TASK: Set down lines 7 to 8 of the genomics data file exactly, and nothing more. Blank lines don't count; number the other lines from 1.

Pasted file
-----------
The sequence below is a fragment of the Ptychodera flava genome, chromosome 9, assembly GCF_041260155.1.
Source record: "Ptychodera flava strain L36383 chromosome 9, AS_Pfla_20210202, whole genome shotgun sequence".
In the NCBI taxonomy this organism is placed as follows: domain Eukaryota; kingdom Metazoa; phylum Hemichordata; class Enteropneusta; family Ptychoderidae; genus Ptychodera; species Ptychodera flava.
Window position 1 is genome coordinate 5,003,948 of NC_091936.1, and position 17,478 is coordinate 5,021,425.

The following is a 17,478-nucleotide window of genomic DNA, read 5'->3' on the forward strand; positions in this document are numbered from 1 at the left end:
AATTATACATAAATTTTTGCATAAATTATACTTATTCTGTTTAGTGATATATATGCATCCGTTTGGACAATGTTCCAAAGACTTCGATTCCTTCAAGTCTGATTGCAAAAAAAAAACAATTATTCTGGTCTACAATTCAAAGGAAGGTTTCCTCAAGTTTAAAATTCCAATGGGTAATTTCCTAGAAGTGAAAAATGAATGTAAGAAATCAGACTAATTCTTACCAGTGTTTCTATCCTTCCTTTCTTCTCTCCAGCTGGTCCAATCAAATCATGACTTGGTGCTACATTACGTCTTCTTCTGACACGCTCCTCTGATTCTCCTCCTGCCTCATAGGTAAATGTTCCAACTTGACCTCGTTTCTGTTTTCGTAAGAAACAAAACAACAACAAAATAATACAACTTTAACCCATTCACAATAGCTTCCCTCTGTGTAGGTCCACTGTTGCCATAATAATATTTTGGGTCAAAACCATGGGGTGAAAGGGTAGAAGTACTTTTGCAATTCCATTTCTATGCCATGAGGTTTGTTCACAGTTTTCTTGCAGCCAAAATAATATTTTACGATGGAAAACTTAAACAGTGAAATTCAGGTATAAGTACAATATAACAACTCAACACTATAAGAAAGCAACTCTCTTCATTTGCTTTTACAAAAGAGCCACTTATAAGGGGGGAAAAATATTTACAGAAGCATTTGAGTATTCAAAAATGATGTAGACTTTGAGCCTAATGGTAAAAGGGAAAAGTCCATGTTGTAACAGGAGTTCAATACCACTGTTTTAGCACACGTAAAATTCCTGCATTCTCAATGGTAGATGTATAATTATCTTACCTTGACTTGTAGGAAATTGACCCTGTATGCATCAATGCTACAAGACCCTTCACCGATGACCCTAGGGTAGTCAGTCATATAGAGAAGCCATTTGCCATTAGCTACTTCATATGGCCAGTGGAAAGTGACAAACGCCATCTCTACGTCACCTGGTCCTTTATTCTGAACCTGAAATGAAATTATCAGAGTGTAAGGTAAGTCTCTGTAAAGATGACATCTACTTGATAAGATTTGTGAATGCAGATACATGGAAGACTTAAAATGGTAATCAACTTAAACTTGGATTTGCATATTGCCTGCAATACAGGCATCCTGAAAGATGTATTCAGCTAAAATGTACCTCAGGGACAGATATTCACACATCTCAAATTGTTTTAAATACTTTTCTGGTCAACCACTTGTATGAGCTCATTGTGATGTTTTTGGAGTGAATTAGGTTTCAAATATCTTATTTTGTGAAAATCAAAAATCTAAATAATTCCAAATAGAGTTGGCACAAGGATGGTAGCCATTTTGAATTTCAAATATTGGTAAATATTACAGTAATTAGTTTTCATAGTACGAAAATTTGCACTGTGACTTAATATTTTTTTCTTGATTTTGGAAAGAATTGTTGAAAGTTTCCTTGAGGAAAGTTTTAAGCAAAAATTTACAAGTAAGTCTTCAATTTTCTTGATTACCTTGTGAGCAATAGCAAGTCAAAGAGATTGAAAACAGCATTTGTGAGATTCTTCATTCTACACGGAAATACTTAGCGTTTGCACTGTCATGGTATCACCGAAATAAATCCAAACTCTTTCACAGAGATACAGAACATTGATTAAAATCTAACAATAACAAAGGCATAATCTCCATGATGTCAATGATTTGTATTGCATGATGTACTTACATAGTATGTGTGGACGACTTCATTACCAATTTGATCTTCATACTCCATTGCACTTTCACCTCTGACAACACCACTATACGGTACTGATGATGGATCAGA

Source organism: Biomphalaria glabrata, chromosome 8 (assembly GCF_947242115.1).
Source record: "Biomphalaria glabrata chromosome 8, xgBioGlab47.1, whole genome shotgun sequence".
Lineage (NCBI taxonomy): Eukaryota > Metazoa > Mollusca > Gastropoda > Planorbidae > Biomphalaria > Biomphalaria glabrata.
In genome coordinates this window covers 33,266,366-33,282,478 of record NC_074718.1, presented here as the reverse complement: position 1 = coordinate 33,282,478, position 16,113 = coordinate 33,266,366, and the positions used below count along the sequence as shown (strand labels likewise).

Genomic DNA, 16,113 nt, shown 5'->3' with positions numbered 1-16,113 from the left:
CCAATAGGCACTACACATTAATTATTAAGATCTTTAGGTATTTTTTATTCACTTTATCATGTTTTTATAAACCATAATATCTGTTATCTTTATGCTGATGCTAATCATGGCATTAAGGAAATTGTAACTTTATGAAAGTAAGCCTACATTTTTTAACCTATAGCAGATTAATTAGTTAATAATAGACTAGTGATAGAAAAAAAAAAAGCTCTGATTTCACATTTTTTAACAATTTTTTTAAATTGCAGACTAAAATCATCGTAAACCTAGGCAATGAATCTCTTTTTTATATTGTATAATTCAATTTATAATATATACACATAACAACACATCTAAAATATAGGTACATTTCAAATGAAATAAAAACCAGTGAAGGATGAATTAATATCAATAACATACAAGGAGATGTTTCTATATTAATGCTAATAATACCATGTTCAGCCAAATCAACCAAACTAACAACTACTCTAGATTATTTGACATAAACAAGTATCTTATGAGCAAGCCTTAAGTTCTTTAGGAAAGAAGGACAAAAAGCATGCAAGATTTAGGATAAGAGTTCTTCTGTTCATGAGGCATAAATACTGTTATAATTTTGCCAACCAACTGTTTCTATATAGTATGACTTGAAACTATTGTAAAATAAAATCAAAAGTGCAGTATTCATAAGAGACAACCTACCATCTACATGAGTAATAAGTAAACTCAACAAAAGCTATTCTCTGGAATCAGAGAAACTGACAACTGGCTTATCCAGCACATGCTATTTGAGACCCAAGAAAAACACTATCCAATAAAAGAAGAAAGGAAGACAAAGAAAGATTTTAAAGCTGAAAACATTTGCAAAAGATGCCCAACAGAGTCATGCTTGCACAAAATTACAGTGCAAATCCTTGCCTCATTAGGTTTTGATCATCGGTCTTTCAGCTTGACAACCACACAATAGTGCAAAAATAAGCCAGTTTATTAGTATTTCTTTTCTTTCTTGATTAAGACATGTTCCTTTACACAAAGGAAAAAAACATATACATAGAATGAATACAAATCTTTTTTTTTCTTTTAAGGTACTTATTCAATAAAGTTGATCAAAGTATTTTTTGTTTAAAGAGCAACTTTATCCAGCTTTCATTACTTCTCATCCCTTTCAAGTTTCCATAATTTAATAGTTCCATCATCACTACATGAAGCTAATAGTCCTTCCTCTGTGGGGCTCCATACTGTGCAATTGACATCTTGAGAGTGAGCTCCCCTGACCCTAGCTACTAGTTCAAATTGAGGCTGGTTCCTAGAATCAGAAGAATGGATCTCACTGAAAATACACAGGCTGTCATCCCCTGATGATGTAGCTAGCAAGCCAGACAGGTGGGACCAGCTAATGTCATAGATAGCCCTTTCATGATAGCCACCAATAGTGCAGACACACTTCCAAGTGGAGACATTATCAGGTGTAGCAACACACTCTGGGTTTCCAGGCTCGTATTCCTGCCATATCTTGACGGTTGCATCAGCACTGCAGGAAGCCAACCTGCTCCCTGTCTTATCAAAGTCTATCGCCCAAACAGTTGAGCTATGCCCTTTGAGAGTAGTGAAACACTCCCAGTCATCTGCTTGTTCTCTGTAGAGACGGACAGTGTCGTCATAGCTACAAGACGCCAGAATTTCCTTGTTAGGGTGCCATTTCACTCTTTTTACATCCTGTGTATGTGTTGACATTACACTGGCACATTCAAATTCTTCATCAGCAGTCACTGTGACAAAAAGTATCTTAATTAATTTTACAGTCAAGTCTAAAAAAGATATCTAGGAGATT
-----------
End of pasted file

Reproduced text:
Source organism: Biomphalaria glabrata, chromosome 8 (assembly GCF_947242115.1).
Source record: "Biomphalaria glabrata chromosome 8, xgBioGlab47.1, whole genome shotgun sequence".